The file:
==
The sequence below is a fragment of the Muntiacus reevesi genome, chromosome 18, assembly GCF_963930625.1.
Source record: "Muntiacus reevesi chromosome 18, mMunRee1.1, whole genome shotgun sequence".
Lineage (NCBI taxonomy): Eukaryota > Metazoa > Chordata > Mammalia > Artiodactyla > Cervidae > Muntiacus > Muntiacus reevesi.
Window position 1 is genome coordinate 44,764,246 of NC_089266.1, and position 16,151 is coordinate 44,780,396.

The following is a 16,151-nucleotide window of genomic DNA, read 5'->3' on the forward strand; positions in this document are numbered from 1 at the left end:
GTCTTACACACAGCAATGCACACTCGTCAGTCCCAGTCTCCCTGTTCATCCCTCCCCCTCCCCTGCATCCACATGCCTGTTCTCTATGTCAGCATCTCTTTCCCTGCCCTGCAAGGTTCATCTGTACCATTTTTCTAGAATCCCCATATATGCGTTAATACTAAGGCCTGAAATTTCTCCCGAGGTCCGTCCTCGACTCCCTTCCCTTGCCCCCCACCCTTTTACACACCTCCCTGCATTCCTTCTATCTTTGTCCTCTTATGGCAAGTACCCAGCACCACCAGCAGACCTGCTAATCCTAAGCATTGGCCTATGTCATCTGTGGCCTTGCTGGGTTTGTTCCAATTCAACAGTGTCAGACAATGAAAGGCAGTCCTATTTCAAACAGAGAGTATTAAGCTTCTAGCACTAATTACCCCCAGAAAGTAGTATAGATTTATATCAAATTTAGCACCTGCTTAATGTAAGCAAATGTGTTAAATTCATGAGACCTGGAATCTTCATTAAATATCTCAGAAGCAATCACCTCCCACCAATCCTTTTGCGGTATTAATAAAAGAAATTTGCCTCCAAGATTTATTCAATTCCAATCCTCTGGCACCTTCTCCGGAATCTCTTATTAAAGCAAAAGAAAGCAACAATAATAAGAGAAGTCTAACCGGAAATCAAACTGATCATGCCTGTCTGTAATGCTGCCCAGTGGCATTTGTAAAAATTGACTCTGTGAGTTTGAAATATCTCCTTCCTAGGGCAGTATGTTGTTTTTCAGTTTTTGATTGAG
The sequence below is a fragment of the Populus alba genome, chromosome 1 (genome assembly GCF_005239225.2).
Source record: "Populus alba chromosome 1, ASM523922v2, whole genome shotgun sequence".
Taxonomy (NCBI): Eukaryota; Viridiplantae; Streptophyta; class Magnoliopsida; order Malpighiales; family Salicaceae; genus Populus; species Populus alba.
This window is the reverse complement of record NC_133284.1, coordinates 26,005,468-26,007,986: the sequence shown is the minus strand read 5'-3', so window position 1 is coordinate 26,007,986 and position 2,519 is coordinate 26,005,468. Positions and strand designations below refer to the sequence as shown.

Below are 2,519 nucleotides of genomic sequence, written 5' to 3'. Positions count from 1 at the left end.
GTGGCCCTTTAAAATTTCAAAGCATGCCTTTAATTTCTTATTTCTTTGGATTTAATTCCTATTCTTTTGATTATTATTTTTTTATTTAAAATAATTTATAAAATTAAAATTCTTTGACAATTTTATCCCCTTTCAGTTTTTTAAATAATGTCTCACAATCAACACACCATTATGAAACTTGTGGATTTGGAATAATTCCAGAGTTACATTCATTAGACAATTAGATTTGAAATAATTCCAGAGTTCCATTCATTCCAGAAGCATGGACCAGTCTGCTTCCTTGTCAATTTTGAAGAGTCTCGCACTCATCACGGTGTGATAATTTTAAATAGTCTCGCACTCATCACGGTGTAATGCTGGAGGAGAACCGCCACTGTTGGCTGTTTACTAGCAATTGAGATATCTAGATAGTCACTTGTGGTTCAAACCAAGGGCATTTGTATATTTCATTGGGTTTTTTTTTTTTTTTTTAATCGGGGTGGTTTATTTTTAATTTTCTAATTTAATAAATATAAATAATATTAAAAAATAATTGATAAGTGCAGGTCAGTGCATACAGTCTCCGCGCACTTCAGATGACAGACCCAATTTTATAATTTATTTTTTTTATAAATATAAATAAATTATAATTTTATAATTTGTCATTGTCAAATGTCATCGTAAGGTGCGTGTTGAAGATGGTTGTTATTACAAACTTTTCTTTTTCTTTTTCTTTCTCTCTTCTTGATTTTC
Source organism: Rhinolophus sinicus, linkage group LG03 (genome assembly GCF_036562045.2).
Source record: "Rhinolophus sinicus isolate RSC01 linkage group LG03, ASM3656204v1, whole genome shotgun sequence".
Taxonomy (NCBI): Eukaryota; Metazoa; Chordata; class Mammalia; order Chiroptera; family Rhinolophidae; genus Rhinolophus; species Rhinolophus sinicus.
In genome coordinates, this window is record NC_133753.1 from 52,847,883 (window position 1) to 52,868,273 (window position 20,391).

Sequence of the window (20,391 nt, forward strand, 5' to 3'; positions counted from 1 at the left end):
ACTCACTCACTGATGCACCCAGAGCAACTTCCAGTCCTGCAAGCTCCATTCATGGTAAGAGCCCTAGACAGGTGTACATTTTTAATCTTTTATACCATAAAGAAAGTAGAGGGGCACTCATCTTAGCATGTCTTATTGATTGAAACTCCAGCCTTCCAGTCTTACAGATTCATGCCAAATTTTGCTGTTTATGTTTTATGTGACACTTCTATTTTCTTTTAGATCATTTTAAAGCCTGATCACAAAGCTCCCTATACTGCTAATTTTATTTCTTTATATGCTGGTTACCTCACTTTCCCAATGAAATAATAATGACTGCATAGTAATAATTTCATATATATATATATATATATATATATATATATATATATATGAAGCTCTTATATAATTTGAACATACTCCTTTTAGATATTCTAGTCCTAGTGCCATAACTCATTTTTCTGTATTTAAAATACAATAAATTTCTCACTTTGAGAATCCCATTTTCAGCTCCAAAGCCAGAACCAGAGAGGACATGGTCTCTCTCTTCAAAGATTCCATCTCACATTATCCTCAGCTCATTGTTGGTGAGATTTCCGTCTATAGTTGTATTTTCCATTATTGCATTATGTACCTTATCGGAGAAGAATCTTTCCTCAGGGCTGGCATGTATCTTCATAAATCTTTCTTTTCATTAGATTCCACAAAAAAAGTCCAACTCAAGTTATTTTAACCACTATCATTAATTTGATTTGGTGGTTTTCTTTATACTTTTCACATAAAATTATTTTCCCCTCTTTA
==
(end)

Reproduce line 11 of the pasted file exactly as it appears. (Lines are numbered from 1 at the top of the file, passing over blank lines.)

Below are 2,519 nucleotides of genomic sequence, written 5' to 3'. Positions count from 1 at the left end.